if you can verify the numbers do not be concerned. you are looking at a great deal. Also, i don’t think the dept of corrections will be going anywhere anytime soon. you seem to have strong income with a strong tenant. financing for you should not be a problem. but, make sure you VERIFY the numbers. i hope this helps.
While the numbers look good from an evaluation standpoint. Your financing might still be a problem.
I have no doubt you could get a loan based on this particular tenant. But you mentioned 100% financing.
Unless your seller is owner financing the whole thing, I would doubt you will see any lender offer anywhere near 100%.
I would think 15% down would be about the least you would have to put down and 20% being a more likely number.
Also you have a single tenant that has a lease ending in 2010. You might have an issue with that fact with lenders, as they would be concerned your only tenant might decide to move in 4 years.
Unless you can show you are capable of paying the note with the property generating “0” income for some period of time, this could be be an issue…
Just a few things to consider and questions you might want to get answered from your potential lender before you jump into a deal that looks good on the surface.
I was only using 100% financing to show that it still cashflowed using the most leverage possible. But I honestly don’t have 15-20%. Although, I think the seller may be interested in a carry back of 15% and I could possible come up with 5%
Sounds like a good deal but the fact you can only come up with 5% or so of the downpayment is going to cause you difficulty in financing.
However, this is a case were a possible idea would be to find a (money) partner. Set up an LLC for this property and the Money partner would obviously have a larger ownership interest in the LLC than you. But, you could still have a percentage ownership in the LLC for your part in what you can contribute as well as you finding and putting together the deal.
I know of individuals that have done this on 100+ unit apartments that were purchased at multiple $1,000,000’s of dollars and the individual never put a penny of their own money into the deal. However, they ended up with 10-20% of the deal based on them finding and putting it together for other investors.
Just a thought for when you do not have enough funds to do it on your own…
I got your email. I don’t think finding financing will be a problem. But, check the lease from the department of corrections. In researching a program for you, I found that state leases have BIG loopholes. Please get a copy of the lease agreement and REVIEW IT CAREFULLY. You may be stuck with a tenant that could leave on one day’s notice. Let’s talk via email this weekend.
I would have to agree with Wes and Keip007. There are almost always loopholes in the leases from State Agencies. I also have to say that I have heard of a very few lenders who can do 100% financing. I have inquired about a few, but no one ever performed. If this were true of the 100% finance option, it would only be possible with a networth equal to the loan amount you are trying to acquire, or enough personal income to cover the loan payments. Lenders are all about risk, and a borrower with no real interest in a property (other than ownership), is the biggest risk a lender can take. They need a commitment from the buyer to show they have something at stake if the property is run into the ground. I can’t see this being done without a partner.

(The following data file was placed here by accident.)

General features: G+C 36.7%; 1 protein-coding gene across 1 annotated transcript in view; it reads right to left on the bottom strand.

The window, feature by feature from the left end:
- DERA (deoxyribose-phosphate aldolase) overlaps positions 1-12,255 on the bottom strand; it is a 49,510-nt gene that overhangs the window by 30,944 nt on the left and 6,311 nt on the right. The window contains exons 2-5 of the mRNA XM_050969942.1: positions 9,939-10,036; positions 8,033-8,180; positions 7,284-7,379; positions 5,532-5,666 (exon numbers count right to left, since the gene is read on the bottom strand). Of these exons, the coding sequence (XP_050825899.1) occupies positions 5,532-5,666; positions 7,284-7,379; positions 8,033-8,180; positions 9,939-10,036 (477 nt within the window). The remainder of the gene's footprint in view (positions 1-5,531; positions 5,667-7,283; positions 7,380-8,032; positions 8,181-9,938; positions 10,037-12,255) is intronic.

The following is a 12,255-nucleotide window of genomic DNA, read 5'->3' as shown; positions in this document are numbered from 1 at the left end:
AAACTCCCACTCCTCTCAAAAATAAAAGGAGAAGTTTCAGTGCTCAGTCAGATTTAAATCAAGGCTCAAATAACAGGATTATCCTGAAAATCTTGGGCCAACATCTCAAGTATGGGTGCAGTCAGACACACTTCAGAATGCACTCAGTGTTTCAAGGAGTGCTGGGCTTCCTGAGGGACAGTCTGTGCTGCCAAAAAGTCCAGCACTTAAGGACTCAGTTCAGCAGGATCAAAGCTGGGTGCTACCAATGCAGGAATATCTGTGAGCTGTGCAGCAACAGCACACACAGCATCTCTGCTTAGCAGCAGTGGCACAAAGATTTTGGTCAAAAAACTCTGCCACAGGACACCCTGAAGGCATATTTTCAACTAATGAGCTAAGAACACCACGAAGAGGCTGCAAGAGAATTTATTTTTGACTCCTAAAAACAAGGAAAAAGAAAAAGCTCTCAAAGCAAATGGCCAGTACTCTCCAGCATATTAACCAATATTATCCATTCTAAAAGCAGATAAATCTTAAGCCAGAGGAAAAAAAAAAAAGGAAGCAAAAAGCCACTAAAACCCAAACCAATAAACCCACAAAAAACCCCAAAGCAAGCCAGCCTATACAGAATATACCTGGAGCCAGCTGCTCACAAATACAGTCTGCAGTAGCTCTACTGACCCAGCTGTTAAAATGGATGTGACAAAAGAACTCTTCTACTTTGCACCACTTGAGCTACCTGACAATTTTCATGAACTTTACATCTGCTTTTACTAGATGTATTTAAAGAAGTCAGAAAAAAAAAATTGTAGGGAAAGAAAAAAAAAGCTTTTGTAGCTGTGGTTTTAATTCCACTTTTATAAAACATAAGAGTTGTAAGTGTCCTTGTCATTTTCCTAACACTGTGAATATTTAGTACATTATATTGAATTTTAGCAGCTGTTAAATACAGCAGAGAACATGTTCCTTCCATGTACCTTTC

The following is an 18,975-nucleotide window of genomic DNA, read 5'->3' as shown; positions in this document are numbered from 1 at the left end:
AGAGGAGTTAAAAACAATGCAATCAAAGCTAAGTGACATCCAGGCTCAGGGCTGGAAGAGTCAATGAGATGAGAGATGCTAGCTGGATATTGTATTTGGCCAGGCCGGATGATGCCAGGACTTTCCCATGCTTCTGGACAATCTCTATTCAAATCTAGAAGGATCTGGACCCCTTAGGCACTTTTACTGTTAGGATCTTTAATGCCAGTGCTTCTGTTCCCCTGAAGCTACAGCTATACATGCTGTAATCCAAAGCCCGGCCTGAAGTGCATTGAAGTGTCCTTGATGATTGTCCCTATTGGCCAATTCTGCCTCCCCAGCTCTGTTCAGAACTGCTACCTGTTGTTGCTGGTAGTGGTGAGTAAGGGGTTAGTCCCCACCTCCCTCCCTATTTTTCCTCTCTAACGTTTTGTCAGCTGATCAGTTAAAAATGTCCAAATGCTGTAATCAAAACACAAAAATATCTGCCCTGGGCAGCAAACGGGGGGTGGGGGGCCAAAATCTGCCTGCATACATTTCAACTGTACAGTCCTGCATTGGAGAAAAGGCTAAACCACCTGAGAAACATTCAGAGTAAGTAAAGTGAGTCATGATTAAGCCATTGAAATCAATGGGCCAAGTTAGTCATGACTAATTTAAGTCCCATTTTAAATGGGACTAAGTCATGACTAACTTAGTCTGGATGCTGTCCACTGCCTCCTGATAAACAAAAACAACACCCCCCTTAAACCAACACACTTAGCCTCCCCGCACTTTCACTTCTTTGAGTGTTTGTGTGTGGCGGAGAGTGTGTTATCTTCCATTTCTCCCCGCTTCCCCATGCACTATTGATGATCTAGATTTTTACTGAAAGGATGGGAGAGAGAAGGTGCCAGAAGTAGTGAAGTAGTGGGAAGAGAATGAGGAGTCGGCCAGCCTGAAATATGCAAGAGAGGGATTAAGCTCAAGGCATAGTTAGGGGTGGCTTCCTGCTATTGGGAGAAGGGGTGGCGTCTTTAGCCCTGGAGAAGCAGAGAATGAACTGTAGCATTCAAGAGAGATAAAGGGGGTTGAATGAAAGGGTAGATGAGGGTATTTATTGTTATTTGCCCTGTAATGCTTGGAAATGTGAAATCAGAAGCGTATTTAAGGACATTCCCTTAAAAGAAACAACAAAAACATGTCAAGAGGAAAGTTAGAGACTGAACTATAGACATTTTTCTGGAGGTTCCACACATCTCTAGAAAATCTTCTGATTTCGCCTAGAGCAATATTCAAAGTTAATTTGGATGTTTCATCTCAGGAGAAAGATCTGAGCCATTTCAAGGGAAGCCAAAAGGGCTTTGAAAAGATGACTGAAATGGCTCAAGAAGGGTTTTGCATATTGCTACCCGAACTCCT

I have experience dealing with government contracts. To me, the key point in your case is whether or not you could make the payments on the loan for this property if the contract went to someone else. I estimate that the payments would be about $35,000 per month!!! In addition, you should know that commercial properties can stay vacant for literally years. Therefore, in my opinion, most (if not all) or the mortgage should be paid off during the term of the lease.
Another important factor in dealing with government contracts is that politics, friendships, family ties, illegal bribes, etc all come into play. Most government contracts have to be rebid at the expiration of the contract. Unless the contracting officer and all other pertinent persons involved with the government are honest, then you can lose the contract unfairly. Moreover, someone else could underbid you and the result would be the same.
You make very good points. One of the main concerns I have is that it is a single tenant lease. I’m really interested in apartment bldgs but found this deal by chance. If one tenant leaves a midsize apartment bldg compared to if one tenant leaves a single tenant bldg is drastically different. However, I have yet to see a midsize apartment bldg with this type of ROI.
The lease is the major factor that a non-conventional commercial lender will look at. Thats if you want the property to qualify. The reason the numbers look so good, is because there are only 4 years left on the lease(maybe the lease is wacky also and the seller knows it).
If you want to get financing on this type of property, your loan will be co-terminus with your lease. ie. you will have a balloon in 4 years.
The down payment you mentioned will be a problem for a lender, but you can fix it.